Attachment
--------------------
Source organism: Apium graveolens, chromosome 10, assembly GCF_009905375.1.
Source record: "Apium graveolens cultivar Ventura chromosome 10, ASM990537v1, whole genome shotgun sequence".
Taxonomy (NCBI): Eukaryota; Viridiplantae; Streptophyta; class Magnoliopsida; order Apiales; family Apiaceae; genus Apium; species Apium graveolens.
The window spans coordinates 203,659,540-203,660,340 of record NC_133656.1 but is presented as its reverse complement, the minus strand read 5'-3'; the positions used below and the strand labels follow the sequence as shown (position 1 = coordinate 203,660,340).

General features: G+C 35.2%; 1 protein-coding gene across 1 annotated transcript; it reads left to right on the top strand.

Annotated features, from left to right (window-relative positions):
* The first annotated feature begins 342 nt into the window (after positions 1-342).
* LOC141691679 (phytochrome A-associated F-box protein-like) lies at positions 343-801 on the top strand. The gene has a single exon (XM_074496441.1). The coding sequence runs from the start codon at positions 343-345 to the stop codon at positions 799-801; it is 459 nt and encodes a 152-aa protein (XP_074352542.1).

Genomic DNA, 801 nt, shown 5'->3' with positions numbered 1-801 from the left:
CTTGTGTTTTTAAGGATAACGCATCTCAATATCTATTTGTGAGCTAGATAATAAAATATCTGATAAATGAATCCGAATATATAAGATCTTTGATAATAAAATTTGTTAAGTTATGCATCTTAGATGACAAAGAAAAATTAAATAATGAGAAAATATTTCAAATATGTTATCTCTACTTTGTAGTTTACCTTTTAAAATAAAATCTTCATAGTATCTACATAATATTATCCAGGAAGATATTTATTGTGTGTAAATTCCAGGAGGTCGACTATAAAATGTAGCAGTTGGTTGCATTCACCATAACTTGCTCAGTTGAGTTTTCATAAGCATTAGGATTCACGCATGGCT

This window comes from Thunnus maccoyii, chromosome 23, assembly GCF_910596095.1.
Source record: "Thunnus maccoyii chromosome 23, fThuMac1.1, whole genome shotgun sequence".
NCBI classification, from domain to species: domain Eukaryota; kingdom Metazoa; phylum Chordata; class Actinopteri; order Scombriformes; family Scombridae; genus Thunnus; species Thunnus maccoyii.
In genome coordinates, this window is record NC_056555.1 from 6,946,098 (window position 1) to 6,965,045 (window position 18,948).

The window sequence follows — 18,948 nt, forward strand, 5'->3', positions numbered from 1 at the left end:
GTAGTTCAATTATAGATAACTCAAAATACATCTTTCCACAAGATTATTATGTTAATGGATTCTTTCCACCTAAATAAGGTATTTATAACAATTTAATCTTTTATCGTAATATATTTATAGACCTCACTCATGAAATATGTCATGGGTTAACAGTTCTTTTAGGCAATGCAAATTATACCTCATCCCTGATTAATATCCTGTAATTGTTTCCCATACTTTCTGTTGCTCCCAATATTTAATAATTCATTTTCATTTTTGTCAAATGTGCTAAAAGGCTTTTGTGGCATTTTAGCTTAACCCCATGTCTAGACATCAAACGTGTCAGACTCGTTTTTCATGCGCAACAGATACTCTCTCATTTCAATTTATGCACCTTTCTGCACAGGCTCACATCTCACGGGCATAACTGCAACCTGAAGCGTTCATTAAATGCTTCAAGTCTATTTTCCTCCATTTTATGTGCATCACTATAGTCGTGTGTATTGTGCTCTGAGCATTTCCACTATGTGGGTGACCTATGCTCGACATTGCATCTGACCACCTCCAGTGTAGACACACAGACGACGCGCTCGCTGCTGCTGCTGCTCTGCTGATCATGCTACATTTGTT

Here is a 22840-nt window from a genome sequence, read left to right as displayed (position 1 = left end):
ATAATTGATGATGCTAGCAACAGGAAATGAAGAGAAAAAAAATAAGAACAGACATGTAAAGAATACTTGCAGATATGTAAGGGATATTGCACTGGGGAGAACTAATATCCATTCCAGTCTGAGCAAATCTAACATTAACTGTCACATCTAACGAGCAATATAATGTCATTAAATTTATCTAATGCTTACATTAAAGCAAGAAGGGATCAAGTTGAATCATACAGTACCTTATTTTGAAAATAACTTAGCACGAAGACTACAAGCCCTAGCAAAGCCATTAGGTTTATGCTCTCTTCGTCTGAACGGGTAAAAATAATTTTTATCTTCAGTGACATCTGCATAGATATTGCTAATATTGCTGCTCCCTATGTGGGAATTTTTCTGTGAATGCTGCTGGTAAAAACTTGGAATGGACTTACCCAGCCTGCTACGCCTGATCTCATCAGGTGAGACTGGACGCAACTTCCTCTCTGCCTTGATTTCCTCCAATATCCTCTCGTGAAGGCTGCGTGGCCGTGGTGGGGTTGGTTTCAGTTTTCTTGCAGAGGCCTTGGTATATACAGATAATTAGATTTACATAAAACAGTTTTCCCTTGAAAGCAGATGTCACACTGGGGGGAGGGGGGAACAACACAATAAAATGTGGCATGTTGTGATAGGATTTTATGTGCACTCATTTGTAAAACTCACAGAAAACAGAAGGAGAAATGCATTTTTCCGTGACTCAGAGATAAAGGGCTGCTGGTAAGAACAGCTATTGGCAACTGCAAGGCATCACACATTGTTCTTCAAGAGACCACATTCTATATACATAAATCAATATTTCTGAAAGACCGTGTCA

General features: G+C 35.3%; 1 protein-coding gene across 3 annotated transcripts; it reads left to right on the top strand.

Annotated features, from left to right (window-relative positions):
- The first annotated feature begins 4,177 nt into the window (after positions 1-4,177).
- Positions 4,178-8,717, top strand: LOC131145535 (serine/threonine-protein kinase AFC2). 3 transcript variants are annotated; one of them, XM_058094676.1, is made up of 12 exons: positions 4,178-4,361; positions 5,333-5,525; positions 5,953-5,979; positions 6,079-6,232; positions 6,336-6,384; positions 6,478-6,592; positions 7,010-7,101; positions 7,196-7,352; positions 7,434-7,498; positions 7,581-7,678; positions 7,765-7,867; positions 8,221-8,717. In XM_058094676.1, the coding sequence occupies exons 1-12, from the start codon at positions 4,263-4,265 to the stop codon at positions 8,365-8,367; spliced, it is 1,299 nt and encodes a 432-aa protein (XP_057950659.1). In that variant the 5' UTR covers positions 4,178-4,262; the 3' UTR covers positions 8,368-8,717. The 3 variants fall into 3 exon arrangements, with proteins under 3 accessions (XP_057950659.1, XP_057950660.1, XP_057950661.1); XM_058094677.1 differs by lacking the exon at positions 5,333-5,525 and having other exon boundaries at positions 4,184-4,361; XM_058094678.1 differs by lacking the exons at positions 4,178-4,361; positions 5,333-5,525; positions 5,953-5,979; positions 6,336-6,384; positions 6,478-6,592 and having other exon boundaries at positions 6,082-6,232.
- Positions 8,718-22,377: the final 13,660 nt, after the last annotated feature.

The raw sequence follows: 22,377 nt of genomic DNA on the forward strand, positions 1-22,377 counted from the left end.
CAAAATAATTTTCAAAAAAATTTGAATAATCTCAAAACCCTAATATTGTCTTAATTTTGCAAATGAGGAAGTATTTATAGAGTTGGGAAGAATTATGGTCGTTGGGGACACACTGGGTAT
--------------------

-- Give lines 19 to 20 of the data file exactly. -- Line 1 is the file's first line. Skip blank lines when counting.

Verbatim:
General features: G+C 35.3%; 1 protein-coding gene across 3 annotated transcripts; it reads left to right on the top strand.

Annotated features, from left to right (window-relative positions):